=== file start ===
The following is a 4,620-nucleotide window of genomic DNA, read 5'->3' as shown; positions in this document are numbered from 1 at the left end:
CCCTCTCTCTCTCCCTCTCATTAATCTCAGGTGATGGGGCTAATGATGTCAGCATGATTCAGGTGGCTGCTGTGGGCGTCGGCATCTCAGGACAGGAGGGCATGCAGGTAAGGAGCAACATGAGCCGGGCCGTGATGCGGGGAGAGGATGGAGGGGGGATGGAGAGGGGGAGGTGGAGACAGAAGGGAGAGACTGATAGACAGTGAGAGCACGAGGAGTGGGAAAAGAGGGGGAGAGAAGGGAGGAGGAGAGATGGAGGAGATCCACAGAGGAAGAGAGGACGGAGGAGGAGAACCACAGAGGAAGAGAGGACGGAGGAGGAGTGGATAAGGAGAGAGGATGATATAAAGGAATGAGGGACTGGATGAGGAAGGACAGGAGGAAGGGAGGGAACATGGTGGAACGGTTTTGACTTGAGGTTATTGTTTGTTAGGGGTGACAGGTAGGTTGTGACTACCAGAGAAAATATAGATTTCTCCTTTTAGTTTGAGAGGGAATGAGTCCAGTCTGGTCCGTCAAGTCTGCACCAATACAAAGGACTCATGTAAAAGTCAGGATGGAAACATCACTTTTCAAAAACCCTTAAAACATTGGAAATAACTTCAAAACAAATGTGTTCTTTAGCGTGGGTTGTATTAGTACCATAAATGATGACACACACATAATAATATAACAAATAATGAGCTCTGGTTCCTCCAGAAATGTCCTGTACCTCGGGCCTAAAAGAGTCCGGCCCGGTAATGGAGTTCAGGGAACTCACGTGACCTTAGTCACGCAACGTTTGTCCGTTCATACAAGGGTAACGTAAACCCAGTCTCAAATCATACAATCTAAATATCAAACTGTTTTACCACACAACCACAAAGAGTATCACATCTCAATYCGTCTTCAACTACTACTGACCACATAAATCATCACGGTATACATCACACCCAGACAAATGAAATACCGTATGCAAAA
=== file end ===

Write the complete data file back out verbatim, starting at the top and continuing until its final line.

The following is a 4,620-nucleotide window of genomic DNA, read 5'->3' as shown; positions in this document are numbered from 1 at the left end:
CCCTCTCTCTCTCCCTCTCATTAATCTCAGGTGATGGGGCTAATGATGTCAGCATGATTCAGGTGGCTGCTGTGGGCGTCGGCATCTCAGGACAGGAGGGCATGCAGGTAAGGAGCAACATGAGCCGGGCCGTGATGCGGGGAGAGGATGGAGGGGGGATGGAGAGGGGGAGGTGGAGACAGAAGGGAGAGACTGATAGACAGTGAGAGCACGAGGAGTGGGAAAAGAGGGGGAGAGAAGGGAGGAGGAGAGATGGAGGAGATCCACAGAGGAAGAGAGGACGGAGGAGGAGAACCACAGAGGAAGAGAGGACGGAGGAGGAGTGGATAAGGAGAGAGGATGATATAAAGGAATGAGGGACTGGATGAGGAAGGACAGGAGGAAGGGAGGGAACATGGTGGAACGGTTTTGACTTGAGGTTATTGTTTGTTAGGGGTGACAGGTAGGTTGTGACTACCAGAGAAAATATAGATTTCTCCTTTTAGTTTGAGAGGGAATGAGTCCAGTCTGGTCCGTCAAGTCTGCACCAATACAAAGGACTCATGTAAAAGTCAGGATGGAAACATCACTTTTCAAAAACCCTTAAAACATTGGAAATAACTTCAAAACAAATGTGTTCTTTAGCGTGGGTTGTATTAGTACCATAAATGATGACACACACATAATAATATAACAAATAATGAGCTCTGGTTCCTCCAGAAATGTCCTGTACCTCGGGCCTAAAAGAGTCCGGCCCGGTAATGGAGTTCAGGGAACTCACGTGACCTTAGTCACGCAACGTTTGTCCGTTCATACAAGGGTAACGTAAACCCAGTCTCAAATCATACAATCTAAATATCAAACTGTTTTACCACACAACCACAAAGAGTATCACATCTCAATYCGTCTTCAACTACTACTGACCACATAAATCATCACGGTATACATCACACCCAGACAAATGAAATACCGTATGCAAAA